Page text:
It would have been easy for Moses to assume that the God of the Bible was one of many possible options, and that the god you worship is only a reflection of the culture in which you are raised. Five hundred years had passed since God appeared to Abraham, so the great question for Moses was “Who is God?” The story of how he discovered the answer is found in Exodus 3.
The Self-Sustaining Fire
“And the angel of the Lord appeared to him in a flame of fire out of the midst of a bush. He looked, and behold, the bush was burning, yet it was not consumed” (Exodus 3:2). Moses saw a fire resting on a bush, but it did not burn the bush on which it rested. The fire was self-sustaining. Fires go out when they have exhausted the fuel that sustains them. A candle only burns until the wax is gone, and then the flame goes out. But this flame was unlike any other. It sustained its own life. Moses had never seen anything like it.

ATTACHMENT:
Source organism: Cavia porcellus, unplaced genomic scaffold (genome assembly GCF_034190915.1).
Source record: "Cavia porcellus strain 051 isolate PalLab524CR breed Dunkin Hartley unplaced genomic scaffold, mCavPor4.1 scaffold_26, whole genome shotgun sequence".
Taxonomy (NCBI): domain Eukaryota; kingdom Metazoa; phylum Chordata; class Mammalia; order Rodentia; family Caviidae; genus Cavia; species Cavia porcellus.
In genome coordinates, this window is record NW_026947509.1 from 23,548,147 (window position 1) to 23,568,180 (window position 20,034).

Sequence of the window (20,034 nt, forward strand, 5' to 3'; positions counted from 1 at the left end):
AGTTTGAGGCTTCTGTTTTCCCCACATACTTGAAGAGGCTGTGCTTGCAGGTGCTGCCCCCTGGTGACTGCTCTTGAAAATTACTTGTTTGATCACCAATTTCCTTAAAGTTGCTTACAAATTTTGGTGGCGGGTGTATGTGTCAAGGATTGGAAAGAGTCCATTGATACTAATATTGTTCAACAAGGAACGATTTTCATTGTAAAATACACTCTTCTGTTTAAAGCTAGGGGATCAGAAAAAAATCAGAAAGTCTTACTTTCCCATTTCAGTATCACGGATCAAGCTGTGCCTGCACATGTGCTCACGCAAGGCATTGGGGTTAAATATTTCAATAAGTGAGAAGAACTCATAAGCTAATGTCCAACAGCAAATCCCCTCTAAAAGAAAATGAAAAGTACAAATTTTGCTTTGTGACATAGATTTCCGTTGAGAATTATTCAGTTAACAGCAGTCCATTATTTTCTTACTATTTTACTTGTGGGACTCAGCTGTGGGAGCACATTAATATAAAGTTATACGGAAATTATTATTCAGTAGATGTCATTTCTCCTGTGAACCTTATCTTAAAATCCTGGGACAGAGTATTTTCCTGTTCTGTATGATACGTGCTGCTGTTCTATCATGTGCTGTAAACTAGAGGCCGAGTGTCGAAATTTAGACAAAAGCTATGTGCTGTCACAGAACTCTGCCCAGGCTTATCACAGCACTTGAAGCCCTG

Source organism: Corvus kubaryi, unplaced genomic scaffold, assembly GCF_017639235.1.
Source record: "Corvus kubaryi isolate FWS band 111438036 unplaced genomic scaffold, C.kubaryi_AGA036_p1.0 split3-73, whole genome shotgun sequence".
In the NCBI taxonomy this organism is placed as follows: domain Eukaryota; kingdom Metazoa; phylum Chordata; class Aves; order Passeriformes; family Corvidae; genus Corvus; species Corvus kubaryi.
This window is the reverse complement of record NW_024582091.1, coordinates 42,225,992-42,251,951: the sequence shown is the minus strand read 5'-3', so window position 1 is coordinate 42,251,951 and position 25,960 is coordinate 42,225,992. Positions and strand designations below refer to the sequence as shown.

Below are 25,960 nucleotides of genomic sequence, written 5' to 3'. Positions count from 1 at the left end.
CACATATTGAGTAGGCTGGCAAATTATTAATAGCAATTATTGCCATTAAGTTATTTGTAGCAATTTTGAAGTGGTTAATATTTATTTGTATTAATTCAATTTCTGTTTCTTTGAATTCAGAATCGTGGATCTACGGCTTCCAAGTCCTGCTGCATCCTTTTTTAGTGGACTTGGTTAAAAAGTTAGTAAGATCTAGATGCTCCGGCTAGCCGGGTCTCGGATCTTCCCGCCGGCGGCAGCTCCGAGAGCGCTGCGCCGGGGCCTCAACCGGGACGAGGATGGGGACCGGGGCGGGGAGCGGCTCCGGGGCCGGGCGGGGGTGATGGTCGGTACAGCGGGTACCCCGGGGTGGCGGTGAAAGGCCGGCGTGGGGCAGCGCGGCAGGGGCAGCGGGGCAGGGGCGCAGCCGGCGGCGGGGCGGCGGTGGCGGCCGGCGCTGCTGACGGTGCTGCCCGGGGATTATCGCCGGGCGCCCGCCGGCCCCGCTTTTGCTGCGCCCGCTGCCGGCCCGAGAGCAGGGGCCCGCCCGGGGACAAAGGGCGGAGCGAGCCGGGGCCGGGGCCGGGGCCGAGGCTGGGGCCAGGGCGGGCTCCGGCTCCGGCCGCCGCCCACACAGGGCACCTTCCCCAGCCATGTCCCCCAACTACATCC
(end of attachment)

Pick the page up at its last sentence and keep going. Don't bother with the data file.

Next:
As Moses drew closer, God spoke to him out of the fire: “I am the God of your father, the God of Abraham, the God of Isaac, and the God of Jacob” (3:6). Then God revealed the name by which He wanted to be known: “I AM WHO I AM” (3:14).
God had revealed himself to Abraham, Isaac, and Jacob, but he was not dependent on their faith for His existence. Businesses depend on customers, schools depend on students, and churches depend on members. But God does not depend on believers. God is. He exists by the power of His own being. And because He is, He always will be, whether we believe in Him or not.
The Personal Insult of Reshaping God